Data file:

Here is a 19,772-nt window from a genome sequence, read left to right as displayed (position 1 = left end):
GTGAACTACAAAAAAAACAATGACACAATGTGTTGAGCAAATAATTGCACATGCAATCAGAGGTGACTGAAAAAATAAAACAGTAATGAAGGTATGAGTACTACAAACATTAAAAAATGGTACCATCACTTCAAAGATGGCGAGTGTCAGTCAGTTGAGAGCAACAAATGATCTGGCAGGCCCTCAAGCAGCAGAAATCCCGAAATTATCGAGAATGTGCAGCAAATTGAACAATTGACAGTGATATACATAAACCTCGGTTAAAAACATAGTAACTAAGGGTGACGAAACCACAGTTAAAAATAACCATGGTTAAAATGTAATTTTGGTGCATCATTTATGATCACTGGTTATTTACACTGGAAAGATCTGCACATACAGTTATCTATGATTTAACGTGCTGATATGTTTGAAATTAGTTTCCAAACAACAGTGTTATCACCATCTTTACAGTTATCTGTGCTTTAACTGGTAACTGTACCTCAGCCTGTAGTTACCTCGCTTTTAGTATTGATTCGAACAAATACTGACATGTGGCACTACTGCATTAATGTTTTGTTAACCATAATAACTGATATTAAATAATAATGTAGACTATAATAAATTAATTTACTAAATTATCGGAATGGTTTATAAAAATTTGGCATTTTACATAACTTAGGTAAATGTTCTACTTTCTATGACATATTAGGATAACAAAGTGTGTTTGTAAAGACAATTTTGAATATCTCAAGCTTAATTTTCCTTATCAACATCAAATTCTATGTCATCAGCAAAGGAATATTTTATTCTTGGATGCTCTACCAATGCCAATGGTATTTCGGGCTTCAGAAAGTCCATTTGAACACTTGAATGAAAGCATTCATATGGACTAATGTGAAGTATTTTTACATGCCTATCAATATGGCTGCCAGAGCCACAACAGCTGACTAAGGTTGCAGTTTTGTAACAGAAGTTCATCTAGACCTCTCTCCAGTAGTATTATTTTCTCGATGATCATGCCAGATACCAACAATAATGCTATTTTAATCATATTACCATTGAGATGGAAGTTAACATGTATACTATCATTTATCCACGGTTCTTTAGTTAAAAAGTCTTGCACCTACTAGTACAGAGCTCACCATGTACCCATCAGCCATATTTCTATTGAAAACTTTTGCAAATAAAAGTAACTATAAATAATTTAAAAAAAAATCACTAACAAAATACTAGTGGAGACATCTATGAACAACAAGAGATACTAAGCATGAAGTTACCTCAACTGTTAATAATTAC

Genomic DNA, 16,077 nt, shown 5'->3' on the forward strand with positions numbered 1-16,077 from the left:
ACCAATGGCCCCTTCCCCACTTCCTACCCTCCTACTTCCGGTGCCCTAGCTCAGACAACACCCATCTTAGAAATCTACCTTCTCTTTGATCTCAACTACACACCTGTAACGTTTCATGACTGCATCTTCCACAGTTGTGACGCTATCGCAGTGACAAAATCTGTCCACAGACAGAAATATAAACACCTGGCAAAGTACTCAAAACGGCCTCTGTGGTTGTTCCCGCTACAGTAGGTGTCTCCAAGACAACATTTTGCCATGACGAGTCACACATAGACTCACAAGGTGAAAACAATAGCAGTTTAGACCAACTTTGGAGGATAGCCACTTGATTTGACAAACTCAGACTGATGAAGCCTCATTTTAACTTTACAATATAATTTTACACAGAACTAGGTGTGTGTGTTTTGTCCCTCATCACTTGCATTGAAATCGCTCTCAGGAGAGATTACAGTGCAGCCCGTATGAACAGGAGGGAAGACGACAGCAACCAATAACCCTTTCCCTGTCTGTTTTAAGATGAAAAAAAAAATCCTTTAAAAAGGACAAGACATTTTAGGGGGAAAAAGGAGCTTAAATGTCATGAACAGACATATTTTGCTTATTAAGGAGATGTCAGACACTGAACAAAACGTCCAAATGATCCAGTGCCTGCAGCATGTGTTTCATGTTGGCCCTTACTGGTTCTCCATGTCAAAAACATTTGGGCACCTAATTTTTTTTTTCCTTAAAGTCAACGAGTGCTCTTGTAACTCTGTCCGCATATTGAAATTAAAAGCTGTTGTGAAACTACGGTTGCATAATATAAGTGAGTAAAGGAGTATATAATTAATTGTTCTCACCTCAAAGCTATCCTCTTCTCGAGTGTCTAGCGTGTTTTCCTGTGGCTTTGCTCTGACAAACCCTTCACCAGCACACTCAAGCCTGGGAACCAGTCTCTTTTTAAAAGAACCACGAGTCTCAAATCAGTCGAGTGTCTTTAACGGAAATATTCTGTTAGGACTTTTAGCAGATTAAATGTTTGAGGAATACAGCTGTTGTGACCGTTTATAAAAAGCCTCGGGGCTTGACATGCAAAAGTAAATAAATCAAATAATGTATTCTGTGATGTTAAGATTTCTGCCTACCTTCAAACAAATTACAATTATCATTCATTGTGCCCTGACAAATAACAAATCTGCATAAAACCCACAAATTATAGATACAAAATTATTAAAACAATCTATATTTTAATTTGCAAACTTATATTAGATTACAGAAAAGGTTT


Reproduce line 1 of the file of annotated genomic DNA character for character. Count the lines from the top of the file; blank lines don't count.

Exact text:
Here is a 19,772-nt window from a genome sequence, read left to right as displayed (position 1 = left end):